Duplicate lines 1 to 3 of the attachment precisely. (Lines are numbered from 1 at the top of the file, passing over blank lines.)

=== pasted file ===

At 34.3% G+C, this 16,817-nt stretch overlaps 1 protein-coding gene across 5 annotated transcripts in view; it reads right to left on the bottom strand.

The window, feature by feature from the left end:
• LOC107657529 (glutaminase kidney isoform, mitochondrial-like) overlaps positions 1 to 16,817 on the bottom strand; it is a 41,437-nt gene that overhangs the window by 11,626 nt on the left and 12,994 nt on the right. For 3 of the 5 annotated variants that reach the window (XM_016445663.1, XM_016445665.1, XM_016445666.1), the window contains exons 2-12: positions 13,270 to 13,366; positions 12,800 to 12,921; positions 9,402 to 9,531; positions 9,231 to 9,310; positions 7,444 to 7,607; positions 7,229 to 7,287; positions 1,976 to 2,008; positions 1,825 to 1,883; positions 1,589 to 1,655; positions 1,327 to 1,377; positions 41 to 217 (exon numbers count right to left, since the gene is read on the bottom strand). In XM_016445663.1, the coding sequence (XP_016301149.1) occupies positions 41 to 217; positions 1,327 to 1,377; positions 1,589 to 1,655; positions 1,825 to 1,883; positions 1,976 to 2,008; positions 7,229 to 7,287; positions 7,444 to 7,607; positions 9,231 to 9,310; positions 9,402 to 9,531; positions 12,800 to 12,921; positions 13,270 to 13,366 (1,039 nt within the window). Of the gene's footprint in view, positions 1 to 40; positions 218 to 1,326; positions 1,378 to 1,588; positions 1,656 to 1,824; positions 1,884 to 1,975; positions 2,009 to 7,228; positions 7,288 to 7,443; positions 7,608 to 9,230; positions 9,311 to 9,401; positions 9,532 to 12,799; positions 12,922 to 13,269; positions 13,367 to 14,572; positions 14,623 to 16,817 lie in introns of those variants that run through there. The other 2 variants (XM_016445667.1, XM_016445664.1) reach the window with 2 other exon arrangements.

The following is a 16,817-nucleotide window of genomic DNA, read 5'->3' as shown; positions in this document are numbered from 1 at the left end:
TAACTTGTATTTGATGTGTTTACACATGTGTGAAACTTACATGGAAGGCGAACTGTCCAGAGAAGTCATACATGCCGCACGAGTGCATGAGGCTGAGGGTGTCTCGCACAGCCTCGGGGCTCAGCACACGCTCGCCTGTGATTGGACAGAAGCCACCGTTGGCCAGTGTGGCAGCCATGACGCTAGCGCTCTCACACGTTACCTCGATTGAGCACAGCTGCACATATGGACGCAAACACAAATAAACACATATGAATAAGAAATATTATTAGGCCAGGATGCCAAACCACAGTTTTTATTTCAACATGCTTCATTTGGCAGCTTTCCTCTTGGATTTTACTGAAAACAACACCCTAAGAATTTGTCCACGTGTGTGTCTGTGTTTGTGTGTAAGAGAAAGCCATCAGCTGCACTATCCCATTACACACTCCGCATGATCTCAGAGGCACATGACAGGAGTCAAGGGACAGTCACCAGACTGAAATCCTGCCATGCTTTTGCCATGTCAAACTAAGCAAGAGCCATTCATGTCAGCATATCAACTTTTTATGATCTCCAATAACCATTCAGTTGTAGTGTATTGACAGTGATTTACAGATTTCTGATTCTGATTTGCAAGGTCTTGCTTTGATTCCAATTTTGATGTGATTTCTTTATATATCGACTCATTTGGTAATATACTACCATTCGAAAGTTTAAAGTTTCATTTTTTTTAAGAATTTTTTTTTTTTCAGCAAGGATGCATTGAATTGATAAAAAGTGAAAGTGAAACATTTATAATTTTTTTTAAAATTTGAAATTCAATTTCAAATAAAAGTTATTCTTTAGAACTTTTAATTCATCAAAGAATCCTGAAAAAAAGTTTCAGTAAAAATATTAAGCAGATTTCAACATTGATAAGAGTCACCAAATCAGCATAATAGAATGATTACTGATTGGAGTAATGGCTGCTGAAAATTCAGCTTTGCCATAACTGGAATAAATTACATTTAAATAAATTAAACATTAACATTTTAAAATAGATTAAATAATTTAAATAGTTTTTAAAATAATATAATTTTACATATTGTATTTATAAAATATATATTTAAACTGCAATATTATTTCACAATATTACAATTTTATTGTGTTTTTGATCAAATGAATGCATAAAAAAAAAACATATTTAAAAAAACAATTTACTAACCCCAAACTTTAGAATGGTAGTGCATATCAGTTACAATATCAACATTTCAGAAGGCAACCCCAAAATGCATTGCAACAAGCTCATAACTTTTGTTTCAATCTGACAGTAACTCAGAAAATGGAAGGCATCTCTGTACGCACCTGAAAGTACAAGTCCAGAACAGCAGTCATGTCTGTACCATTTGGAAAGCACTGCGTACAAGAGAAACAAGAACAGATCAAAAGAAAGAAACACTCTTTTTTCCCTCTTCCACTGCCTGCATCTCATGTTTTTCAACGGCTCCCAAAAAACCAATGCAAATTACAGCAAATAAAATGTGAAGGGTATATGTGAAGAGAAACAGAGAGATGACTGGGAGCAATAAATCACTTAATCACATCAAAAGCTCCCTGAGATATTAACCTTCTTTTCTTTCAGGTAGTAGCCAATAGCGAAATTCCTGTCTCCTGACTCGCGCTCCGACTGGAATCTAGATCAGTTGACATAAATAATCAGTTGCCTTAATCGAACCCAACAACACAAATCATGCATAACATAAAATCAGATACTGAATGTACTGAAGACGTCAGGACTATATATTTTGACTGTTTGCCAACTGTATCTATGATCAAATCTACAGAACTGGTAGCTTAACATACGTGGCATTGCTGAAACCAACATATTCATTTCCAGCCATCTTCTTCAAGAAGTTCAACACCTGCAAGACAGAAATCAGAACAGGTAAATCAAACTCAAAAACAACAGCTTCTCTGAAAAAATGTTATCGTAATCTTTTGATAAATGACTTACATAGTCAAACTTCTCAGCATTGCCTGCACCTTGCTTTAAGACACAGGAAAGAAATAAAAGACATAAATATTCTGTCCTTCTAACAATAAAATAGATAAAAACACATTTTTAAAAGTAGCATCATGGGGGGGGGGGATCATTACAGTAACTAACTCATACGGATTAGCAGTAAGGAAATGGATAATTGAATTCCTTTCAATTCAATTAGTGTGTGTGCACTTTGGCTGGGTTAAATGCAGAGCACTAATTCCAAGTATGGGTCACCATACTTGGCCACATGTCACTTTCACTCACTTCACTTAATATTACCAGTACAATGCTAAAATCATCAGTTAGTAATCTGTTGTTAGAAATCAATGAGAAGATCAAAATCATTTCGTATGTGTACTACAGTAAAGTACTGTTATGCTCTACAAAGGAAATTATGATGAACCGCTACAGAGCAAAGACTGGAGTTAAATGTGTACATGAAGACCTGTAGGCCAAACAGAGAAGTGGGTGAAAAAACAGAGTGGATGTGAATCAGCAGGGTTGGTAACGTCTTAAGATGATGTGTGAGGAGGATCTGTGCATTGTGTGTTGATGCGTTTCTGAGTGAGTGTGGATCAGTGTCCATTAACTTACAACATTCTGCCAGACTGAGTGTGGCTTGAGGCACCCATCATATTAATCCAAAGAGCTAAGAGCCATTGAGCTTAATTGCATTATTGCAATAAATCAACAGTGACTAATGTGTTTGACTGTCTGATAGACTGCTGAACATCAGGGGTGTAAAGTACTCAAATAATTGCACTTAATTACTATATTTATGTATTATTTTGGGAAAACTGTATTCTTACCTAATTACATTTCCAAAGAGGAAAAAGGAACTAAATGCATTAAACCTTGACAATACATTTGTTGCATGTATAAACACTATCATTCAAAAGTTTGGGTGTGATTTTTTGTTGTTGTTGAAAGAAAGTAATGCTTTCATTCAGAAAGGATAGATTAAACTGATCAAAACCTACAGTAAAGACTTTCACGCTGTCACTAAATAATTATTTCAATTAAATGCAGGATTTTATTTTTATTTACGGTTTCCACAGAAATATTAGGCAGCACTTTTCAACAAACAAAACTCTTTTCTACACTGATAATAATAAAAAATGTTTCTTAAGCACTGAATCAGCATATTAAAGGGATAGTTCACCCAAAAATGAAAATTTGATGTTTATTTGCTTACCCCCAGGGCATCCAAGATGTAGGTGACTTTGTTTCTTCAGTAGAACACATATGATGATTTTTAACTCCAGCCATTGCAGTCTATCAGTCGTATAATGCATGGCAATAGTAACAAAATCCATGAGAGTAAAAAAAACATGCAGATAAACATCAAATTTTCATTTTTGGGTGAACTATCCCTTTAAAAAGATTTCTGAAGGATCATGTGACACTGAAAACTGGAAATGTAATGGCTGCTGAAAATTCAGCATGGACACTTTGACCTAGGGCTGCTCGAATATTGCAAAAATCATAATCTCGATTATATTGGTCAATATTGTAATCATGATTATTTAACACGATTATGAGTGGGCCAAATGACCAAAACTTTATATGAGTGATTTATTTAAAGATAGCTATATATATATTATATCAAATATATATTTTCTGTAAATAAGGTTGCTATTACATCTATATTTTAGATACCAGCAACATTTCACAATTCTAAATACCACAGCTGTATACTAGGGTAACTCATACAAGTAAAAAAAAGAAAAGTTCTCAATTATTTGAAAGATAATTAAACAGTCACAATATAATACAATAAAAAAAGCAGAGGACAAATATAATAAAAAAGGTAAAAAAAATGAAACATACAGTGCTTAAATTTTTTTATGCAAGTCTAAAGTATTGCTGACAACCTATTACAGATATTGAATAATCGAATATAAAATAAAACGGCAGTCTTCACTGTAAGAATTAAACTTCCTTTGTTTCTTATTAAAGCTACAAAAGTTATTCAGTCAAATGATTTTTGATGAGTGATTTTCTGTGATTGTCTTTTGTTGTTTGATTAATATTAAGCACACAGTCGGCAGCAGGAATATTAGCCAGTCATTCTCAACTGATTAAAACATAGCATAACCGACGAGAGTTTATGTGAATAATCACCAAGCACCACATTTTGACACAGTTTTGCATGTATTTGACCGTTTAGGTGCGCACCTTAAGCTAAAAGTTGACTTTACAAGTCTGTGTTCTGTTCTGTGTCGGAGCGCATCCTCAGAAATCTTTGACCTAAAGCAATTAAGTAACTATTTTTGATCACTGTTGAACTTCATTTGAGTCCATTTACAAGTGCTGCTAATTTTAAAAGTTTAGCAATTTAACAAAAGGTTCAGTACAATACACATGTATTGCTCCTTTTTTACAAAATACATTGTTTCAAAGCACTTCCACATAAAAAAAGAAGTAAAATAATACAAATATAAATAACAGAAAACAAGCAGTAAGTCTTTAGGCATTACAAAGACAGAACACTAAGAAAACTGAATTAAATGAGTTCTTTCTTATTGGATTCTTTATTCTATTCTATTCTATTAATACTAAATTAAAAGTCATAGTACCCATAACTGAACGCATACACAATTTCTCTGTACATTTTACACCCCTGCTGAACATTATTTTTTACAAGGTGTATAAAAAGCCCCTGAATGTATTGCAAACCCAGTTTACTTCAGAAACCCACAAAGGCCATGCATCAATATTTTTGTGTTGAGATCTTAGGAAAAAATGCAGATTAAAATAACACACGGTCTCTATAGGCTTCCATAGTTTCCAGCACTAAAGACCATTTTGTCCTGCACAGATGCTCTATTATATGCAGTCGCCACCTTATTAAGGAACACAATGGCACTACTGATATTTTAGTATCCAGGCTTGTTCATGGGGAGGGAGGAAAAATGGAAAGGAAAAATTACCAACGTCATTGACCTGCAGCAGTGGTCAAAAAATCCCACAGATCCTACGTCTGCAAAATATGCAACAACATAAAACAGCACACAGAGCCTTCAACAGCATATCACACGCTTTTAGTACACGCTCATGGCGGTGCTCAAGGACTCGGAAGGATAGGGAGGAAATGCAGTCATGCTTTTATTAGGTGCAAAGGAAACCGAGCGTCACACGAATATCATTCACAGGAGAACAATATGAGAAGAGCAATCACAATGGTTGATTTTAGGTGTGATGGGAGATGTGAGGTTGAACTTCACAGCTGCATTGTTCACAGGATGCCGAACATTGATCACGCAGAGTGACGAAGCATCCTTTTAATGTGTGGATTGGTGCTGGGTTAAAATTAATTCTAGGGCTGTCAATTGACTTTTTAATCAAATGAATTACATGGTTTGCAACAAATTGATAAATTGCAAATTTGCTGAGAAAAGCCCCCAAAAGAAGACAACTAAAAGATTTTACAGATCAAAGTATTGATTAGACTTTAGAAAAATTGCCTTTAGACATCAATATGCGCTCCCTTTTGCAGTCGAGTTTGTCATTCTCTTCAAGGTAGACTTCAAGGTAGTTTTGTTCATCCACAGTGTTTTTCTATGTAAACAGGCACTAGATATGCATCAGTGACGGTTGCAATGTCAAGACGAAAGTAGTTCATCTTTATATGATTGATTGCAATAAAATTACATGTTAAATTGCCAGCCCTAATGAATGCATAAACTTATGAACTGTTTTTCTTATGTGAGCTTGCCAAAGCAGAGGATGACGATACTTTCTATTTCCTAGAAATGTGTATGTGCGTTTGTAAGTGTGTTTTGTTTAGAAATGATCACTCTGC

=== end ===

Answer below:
At 34.3% G+C, this 16,817-nt stretch overlaps 1 protein-coding gene across 5 annotated transcripts in view; it reads right to left on the bottom strand.

The window, feature by feature from the left end:
• LOC107657529 (glutaminase kidney isoform, mitochondrial-like) overlaps positions 1 to 16,817 on the bottom strand; it is a 41,437-nt gene that overhangs the window by 11,626 nt on the left and 12,994 nt on the right. For 3 of the 5 annotated variants that reach the window (XM_016445663.1, XM_016445665.1, XM_016445666.1), the window contains exons 2-12: positions 13,270 to 13,366; positions 12,800 to 12,921; positions 9,402 to 9,531; positions 9,231 to 9,310; positions 7,444 to 7,607; positions 7,229 to 7,287; positions 1,976 to 2,008; positions 1,825 to 1,883; positions 1,589 to 1,655; positions 1,327 to 1,377; positions 41 to 217 (exon numbers count right to left, since the gene is read on the bottom strand). In XM_016445663.1, the coding sequence (XP_016301149.1) occupies positions 41 to 217; positions 1,327 to 1,377; positions 1,589 to 1,655; positions 1,825 to 1,883; positions 1,976 to 2,008; positions 7,229 to 7,287; positions 7,444 to 7,607; positions 9,231 to 9,310; positions 9,402 to 9,531; positions 12,800 to 12,921; positions 13,270 to 13,366 (1,039 nt within the window). Of the gene's footprint in view, positions 1 to 40; positions 218 to 1,326; positions 1,378 to 1,588; positions 1,656 to 1,824; positions 1,884 to 1,975; positions 2,009 to 7,228; positions 7,288 to 7,443; positions 7,608 to 9,230; positions 9,311 to 9,401; positions 9,532 to 12,799; positions 12,922 to 13,269; positions 13,367 to 14,572; positions 14,623 to 16,817 lie in introns of those variants that run through there. The other 2 variants (XM_016445667.1, XM_016445664.1) reach the window with 2 other exon arrangements.